Dancing Daisies (A Drunkard’s Path Quilt)

Hi, It’s Cathy Victor from “Me and My Mum Quilting” and I’m very pleased and excited to be posting my very first Moda Bake Shop tutorial.  This tutorial is for all of you quilters who have been nervous about trying a Drunkard’s Path quilt. I will show you an easy way to put together a layout that I call “Dancing Daisies.”
I chose to use Moda layer cakes for my quilt, but charm packs could be used instead, or yardage of course.  

I hope after seeing how easy it is to make this quilt, you’ll make one for yourself or a loved one.  Please feel free to ask any questions or leave me any comments. You can find me on my blog: meandmymumquilting.blogspot.ca
I’d also love to see any pictures of your own Drunkard’s Path.

Quilt Top

1 Layer cake (or 4 charm packs) of Marmalade by Bonnie & Camille 55050LC

1 Layer cake (or 4 charm packs) of Bella Solids 9900LC-11

4 yards of 55052-17 

1/2 yard of 55054-15 

* If making the bonus pillow you will need 46″ of additional yardage.*


Grab your Marmalade Layer Cake and open it up.  If you don’t want to make the bonus pillow, you may remove 2 squares that are doubles or that you don’t like.  I stacked three at a time, lining them up perfectly, and cut them into four 5″ squares. Continue doing this until you have completed the stack. Leave these stacks them in 4 identical piles (you’ll see why in a minute).

Grab your Bella Solids Layer Cake (or yardage), and do the exact same as above. Leave this in 4 piles, as well. You will have 40-42 squares in each pile.

Here are my piles:

4 piles of Bella Solid and
4 piles of Marmalade

Again, they measure 5″ square.

Grab 1 pile of your Marmalade squares and 1 pile of Bella solid squares and proceed to the next step…

Click on the Printer Friendly Version at the bottom of this post to download the template I used for tracing.  I traced the pattern onto some rigid cardboard, so it wouldn’t bend when I was tracing the shapes onto the fabric. You can use template plastic or just regular paper if you are careful. If you have an acrylic ruler or set of templates for Drunkard’s Path, use those instead.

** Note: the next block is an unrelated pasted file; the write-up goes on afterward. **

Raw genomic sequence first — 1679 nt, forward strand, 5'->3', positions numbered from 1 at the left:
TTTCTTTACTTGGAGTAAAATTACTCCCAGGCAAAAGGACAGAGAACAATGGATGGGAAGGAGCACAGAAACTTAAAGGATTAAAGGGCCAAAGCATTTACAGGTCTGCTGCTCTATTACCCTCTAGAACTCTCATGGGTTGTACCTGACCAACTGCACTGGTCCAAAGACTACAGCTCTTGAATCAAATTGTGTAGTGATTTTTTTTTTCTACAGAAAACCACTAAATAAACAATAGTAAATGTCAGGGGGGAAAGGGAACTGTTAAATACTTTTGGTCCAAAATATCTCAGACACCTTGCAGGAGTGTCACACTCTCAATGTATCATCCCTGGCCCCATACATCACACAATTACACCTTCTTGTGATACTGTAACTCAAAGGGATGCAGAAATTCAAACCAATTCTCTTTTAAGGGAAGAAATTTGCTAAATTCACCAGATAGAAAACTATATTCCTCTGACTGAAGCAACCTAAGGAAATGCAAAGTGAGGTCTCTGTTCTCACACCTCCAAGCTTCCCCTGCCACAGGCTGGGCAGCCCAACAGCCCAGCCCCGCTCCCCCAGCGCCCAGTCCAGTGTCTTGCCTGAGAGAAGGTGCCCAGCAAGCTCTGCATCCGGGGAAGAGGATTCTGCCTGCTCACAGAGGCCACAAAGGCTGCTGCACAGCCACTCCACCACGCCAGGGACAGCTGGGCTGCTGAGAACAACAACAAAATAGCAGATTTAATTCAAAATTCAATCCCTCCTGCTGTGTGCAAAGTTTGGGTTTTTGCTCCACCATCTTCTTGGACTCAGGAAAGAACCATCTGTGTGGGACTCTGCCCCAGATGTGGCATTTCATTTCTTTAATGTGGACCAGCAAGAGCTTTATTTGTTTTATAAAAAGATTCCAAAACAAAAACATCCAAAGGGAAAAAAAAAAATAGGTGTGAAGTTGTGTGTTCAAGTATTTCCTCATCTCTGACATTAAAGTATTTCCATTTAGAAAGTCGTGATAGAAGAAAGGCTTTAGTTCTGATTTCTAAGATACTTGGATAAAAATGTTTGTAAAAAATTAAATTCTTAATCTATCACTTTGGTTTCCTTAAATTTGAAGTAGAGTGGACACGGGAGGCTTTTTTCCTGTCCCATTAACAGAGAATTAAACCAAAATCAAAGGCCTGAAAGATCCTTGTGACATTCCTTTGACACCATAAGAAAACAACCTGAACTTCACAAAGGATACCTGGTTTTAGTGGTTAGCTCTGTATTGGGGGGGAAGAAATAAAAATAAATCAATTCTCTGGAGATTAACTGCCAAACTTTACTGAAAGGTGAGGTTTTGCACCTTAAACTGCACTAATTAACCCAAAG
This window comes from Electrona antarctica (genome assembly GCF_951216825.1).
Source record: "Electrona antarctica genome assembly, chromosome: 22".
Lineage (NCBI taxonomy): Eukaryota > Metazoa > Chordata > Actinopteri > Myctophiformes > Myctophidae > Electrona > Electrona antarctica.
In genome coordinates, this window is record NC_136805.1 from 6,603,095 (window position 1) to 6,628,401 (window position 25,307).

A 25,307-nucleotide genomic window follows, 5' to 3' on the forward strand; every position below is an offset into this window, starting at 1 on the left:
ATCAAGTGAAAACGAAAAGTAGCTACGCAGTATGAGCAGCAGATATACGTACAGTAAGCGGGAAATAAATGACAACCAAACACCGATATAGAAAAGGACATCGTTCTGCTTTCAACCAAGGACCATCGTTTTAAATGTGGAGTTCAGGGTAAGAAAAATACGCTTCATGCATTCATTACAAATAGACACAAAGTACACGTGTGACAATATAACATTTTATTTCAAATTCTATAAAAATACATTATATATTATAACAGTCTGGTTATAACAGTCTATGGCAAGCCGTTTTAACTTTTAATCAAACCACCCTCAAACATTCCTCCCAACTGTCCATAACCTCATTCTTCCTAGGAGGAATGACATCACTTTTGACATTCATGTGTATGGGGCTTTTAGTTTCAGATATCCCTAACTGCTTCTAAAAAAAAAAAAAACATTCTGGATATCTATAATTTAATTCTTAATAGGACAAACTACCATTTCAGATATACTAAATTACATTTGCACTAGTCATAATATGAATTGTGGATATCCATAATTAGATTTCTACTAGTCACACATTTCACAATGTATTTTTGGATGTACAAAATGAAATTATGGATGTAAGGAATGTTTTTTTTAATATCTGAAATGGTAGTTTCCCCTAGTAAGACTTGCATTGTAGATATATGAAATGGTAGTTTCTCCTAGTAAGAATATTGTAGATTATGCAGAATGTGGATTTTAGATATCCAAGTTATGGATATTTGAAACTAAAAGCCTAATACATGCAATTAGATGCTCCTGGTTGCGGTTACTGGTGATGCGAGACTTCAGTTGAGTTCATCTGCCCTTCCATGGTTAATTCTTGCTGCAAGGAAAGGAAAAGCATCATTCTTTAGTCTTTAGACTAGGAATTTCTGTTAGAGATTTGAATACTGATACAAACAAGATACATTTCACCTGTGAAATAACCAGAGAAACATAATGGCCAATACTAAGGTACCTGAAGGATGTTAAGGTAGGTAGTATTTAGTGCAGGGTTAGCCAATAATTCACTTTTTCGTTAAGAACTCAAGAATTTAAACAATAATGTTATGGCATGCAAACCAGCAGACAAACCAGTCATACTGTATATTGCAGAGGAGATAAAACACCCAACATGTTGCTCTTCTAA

Place the “clam” template on the WRONG side of your Marmalade squares.  I put the straight edges of the template aligned with the cut edges of the fabric.

I did piles of 3.  I found more than that moved too much.  Do as many as you are comfortable with.

Trace around the template with pen or pencil (that you can see) being careful not to disturb your fabric.

Next, place the “arch” template on the same pile of squares.  Match the template to the opposite corner.

There is some fabric visible at each end of the arch and also a sliver between the line you drew previously.

Trace along the edge of the Template using a pen or pencil, being careful not to disturb the pile.  You can pin the pile together in a few places to hold them together if you like.

Using scissors, I cut along the arch line, while holding the opposite end in your fingers.  Again, do not disturb the alignment of your piles.

Then, cut the tabs of the ends.

Next pick up the “clam” piece and cut off the sliver.  You can throw those extra pieces away.

Do this for all the Marmalade squares from your first pile.( 40-42 squares)

Do the exact same thing, to your pile of Bella solids.  Throw the excess cut bits away.

You now have 4 piles:

40 solid “clams” & 40 Marmalade “arches”
40 Marmalade “clams” & 40 solid “arches”.

I chose to do the Marmalade “clam” set first, but it doesn’t matter how you do it.

With right sides together, place the pieces as illustrated.  Pin.

Ease the pieces together so that they line up, every 1/2″ or so and pin.  

Ease and pin…

Ease and pin every 1/2″ or so and pin until you reach the other end.

This is what the pieces should look like when pinned.

This is the other side of the same block.

Try doing some pinned and then try some without pinning and see which method you prefer.  I don’t pin mine, but do what works best for you. 

Regardless of whether you pin or not they are sewn in the same way.  Start with the corner illustrated and using a 1/4″ seam begin sewing around the curve. 


With the needle in the lowered position, sew 5-7 stitches (1/2″) approx. then stop.

Needle down.

Lift your presser foot and line the fabrics up for the next bit.

Lower your foot and continue sewing around the curve 5-7 stitches at a time.

Stop with needle down.

Lift presser foot and align fabrics for the next bit.

Lower presser foot and continue sewing around the curve 5-7 stitches more.

Stop with needle down.

Continue doing this until you reach the end.

See how I swiveled the edges near the end so they line up.  Make sure you do this.

It goes much faster than it sounds, but again, try pinning some and not pinning some and see which method you prefer.

Do the same for the other set of pieces ( solid “clams” and marmalade “arches”.  Again with Right sides together.)

I pressed the blocks toward the Marmalade pieces.  They should measure 4.5″ at this point. 

If the “clam” or the “arch” don’t line up at the ends, you can square them up. Place your ruler onto the block and align the bottom left corner at the 4.5″ junction.  Line up the arches at the 3.25″ line in both places, as illustrated, and if anything extends outside the upper right side of the ruler you can trim this off.

 Yay! you just finished 80-84 blocks.  Take a break!!!